Pietermaritzburg municipal debt nearing R4bn mark

ANC councillor Mehmood Oumarsaid the city’s continuing financial woes were owed to the inability to collect revenue and to fix revenue generating areas, including water losses. Image: Twitter/@kzngov

A DA member said the spiralling debt was the end result of selective billing of city customers, a move which he insisted was based on political considerations.

The city of Pietermaritzburg’s finances remain critical, with debt now nearing the R4 billion mark, reports Maritzburg Sun.

A report tabled during a joint meeting of the Finance and Executive Committee on Tuesday indicated that municipal debt was R3,969 billion in December. There are fears that since the report was prepared last month, the debt, which has risen from R3 billion in June last year, may have now reached the R4 billion mark.

DA Finance Committee member, Ross Strachan, said the spiralling debt was the end result of selective billing of city customers, a move which he insisted was based on political considerations.

“Because we have an election coming next year, there are areas that are not billed because of fear of the political impact. Instead, what we are seeing is the billing on soft targets. There must be an equitable billing of all customers,” said Strachan.

ANC councillor Mehmood Oumarsaid the city’s continuing financial woes were owed to the inability to collect revenue and to fix revenue-generating areas including water losses.

“In this city, there are burst pipes everywhere and it takes three days to fix them and that is money that gets lost unnecessarily. Full-blown debt collection will save this city,” said the councillor.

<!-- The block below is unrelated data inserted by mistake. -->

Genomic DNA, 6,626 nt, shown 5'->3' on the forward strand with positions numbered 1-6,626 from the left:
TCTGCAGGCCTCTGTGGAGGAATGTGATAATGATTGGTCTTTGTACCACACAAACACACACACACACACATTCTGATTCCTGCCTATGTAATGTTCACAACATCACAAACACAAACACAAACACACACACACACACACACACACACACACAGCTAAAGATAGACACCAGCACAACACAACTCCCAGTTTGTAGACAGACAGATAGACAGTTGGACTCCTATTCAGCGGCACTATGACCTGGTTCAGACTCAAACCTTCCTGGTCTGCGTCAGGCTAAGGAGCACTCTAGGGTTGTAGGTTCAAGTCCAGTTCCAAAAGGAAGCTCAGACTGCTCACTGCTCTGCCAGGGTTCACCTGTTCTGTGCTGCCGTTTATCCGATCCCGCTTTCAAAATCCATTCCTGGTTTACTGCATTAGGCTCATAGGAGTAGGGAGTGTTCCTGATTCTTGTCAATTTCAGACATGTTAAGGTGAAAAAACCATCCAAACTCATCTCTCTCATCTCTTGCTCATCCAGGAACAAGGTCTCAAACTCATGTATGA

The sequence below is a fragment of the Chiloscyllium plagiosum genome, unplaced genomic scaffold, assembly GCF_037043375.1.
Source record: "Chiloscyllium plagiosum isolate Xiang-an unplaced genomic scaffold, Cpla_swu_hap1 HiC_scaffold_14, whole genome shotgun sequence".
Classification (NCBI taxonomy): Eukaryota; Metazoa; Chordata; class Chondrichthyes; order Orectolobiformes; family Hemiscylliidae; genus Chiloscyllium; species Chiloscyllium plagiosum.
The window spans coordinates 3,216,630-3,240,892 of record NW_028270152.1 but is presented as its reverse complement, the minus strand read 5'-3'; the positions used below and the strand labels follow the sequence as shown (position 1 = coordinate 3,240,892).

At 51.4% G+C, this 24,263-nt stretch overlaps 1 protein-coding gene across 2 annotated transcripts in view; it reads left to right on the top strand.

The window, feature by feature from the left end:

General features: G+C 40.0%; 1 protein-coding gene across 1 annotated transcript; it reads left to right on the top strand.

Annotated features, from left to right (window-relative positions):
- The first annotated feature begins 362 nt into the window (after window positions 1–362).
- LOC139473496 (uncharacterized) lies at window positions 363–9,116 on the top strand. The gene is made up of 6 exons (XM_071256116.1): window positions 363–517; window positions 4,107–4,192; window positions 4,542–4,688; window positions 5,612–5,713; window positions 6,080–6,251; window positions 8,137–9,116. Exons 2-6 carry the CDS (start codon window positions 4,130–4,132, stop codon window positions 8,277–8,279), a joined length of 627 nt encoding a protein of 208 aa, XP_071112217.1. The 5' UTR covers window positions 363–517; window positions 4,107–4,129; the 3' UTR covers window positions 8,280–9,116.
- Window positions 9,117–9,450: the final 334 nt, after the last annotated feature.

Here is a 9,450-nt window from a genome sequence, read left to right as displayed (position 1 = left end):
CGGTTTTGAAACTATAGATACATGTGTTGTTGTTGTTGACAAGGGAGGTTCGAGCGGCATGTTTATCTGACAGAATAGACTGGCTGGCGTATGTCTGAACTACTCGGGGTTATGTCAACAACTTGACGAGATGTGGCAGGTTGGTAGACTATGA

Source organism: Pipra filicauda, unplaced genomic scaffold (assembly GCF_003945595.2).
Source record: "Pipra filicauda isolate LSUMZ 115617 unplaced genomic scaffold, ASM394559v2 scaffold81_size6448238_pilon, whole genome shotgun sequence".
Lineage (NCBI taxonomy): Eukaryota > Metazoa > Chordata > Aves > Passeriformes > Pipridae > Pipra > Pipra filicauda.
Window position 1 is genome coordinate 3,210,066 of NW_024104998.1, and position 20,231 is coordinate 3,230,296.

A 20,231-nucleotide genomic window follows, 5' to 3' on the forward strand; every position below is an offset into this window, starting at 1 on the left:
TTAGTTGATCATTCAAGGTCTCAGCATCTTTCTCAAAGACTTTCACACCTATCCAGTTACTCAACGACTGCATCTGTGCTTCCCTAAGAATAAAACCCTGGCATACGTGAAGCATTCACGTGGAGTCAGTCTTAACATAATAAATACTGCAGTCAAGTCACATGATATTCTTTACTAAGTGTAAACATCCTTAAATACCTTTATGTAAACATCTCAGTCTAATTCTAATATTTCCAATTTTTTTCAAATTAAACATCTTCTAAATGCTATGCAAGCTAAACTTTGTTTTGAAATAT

The report, which was presented by Chief Financial Officer (CFO) Dudu Gambu, further indicated that the municipality had failed to spend on conditional grants, managing to use only 26% of its allocations.

“The appetite to spend on conditional grants by business units is very low and quite concerning,” said CFO.

Councillors said this was a reflection of bad planning and called for harsh action against officials who were failing to use budget allocations. They also questioned whether the numerous plans that have been presented in the past were working.

“We do have strategies, but unfortunately, we have nothing to show for it,” lamented the CFO.

Another councillor, Linda Madlala, said lack of spending on grants amounted to mocking of the residents who expected basic services to be delivered in their areas.

“People are not asking for triple storey houses; all they want is for potholes to be fixed and refuse to be collected. They will not understand how money is not spent and will, in turn, blame us,” said the Exco member.

The report, which is part of the 2019/20 adjustment budget, will now be tabled before a council sitting scheduled for Thursday.

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